For years the Flanigans, a generous team of father and son, have been supporting THP and bringing help to the people of Haiti. The father, Peter Flanigan, a successful businessman turned philanthropist, and the son, Dr. Tim Flanigan, are specifically drawn to Haiti because of the “resilience and wonderful nature of the Haitian people,” as Dr. Flanigan stated. “They have the ability to continue to struggle against adversity, have joy amidst hardship, and generosity amidst poverty.”
In 2007, Peter read about the difficult conditions in Haiti and wanted to see first hand how he could help. He asked his son, who is Director of the Division of Infectious Diseases at Rhode Island and The Miriam Hospitals, if he would join him on a visit to the Missionaries of Charity Orphanage and Malnourishment Hospital. Fortunately for THP, Dr. Flanigan, who is also a professor at Brown University School of Medicine, mentioned the trip to fellow faculty member Dr. Ed Wing, who was working on creating a medical exchange program in Haiti.
Byenvini an Ayiti! My name is Corey Paulino, and I have been serving in Haiti for the last two years. As a Volunteer, my schedule is filled from bell to bell (5:30 AM to 10:00 PM). I am engulfed in a balancing act of running the computer lab, supervising the students’ daily outside cleanup work, assisting in the Social Outreach program, coaching the Junior Varsity boys’ soccer championship team, managing THP/LCS’s medical assistance and partnerships with health care facilities, and acting as a mentor, a tutor, a teacher and a friend.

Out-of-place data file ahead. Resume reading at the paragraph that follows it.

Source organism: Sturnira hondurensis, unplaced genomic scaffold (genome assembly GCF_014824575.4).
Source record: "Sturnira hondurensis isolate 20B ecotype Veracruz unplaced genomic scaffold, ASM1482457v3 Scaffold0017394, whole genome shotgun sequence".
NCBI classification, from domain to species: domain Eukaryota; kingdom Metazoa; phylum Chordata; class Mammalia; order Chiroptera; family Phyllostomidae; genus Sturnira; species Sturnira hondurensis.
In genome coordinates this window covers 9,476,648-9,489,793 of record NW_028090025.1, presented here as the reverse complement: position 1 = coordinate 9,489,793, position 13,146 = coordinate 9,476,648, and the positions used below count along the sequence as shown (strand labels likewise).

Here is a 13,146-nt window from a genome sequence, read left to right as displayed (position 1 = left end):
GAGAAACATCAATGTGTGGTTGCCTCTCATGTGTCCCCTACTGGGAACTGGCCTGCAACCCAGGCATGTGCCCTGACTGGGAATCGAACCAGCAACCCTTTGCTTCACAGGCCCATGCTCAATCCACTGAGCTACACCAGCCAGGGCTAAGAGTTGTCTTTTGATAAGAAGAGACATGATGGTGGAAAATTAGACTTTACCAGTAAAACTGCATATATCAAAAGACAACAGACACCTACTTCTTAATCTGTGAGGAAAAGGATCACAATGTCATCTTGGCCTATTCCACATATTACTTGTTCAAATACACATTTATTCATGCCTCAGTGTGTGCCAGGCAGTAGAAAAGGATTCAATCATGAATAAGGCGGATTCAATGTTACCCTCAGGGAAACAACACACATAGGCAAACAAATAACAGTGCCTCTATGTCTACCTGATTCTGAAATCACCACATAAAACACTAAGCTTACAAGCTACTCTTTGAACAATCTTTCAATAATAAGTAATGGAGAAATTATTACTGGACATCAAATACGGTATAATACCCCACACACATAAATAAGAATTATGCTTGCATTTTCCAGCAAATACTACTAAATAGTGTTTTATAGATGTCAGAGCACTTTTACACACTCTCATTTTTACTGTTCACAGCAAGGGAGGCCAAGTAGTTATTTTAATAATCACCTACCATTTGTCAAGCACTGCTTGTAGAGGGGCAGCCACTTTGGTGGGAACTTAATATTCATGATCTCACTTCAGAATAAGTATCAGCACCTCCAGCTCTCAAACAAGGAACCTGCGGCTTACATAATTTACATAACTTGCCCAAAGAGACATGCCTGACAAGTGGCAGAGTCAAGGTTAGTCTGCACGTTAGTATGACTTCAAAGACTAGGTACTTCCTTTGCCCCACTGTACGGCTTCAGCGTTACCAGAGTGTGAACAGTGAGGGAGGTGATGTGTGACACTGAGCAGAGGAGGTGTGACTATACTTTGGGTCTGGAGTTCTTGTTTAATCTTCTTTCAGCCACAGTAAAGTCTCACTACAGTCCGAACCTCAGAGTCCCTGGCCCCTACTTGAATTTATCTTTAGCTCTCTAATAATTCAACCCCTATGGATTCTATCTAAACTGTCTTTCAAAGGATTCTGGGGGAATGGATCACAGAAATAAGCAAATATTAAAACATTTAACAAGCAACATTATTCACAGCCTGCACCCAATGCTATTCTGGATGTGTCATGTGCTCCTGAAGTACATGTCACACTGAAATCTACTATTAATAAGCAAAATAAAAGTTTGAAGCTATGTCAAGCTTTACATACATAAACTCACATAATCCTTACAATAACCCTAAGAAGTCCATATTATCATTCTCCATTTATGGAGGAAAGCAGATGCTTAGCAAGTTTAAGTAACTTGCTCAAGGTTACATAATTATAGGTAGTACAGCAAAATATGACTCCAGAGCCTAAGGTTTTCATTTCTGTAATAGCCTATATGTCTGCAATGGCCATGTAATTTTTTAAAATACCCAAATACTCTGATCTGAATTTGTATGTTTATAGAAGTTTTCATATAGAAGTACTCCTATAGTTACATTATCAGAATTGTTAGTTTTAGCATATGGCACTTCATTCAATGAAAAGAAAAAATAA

My name is Hyppolite Wahite Frick, a Philo student at Louverture Cleary School (LCS). I live in Port au Prince with my family. Fortunately, God helped me to integrate into one of the greatest and charitable schools of the country. I have been supported by LCS for the past seven years. The education that I have received will help me to change my country, and possibly the world.
John F. Kennedy’s quote summarizes the philosophy of LCS, “Ask not what your country can do for you, but ask what you can do for your country.” That makes LCS different from other schools in Haiti. Other schools teach their students to better their own lives, while LCS taught me to change my country so that I can better my life.
Gerry Gabrowski making rosaries with LCS students in 2002
Every quarter, The Haitian Project selects someone in our community who is known for sharing their time and talents for the sake of our mission, and we highlight them on page six of our newsletter. Often these individuals work behind the scenes, yet their work and presence is essential for building and maintaining our strong THP community in the U.S. This quarter, we highlight Gerry Grabowski of Rhode Island, who fits this description exquisitely.
The charism inspired by Matthew 10:8 that drives THP has been demonstrated for many years by Gerry, who is affectionately and appropriately known as “The Angel” at St. Bernard’s Parish in North Kingstown. [St. Bernard’s has supported THP for more than a decade.] Contributing in numerous ways at the parish, Gerry unselfishly offers her time and talents and unceasingly serves as a strong advocate for the students of LCS and the people of Haiti.